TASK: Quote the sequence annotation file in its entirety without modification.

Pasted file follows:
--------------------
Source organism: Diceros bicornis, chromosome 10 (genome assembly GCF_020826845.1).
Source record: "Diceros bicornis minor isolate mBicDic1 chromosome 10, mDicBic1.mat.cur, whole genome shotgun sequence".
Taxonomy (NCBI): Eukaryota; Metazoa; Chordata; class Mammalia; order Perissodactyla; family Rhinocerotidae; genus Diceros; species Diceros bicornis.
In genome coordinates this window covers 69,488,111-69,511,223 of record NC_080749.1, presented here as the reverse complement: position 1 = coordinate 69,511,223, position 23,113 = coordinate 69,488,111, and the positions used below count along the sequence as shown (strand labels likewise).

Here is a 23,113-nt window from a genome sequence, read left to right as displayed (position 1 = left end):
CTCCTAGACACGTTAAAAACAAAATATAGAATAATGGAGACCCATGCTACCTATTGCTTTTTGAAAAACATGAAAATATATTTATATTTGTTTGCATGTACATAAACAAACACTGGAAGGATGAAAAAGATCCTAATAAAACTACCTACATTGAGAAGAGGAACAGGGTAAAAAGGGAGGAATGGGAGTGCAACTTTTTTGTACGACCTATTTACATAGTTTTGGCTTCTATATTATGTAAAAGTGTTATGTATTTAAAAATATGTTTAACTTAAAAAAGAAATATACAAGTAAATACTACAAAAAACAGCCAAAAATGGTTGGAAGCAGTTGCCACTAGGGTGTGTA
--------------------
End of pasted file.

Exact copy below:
Source organism: Diceros bicornis, chromosome 10 (genome assembly GCF_020826845.1).
Source record: "Diceros bicornis minor isolate mBicDic1 chromosome 10, mDicBic1.mat.cur, whole genome shotgun sequence".
Taxonomy (NCBI): Eukaryota; Metazoa; Chordata; class Mammalia; order Perissodactyla; family Rhinocerotidae; genus Diceros; species Diceros bicornis.
In genome coordinates this window covers 69,488,111-69,511,223 of record NC_080749.1, presented here as the reverse complement: position 1 = coordinate 69,511,223, position 23,113 = coordinate 69,488,111, and the positions used below count along the sequence as shown (strand labels likewise).

Here is a 23,113-nt window from a genome sequence, read left to right as displayed (position 1 = left end):
CTCCTAGACACGTTAAAAACAAAATATAGAATAATGGAGACCCATGCTACCTATTGCTTTTTGAAAAACATGAAAATATATTTATATTTGTTTGCATGTACATAAACAAACACTGGAAGGATGAAAAAGATCCTAATAAAACTACCTACATTGAGAAGAGGAACAGGGTAAAAAGGGAGGAATGGGAGTGCAACTTTTTTGTACGACCTATTTACATAGTTTTGGCTTCTATATTATGTAAAAGTGTTATGTATTTAAAAATATGTTTAACTTAAAAAAGAAATATACAAGTAAATACTACAAAAAACAGCCAAAAATGGTTGGAAGCAGTTGCCACTAGGGTGTGTA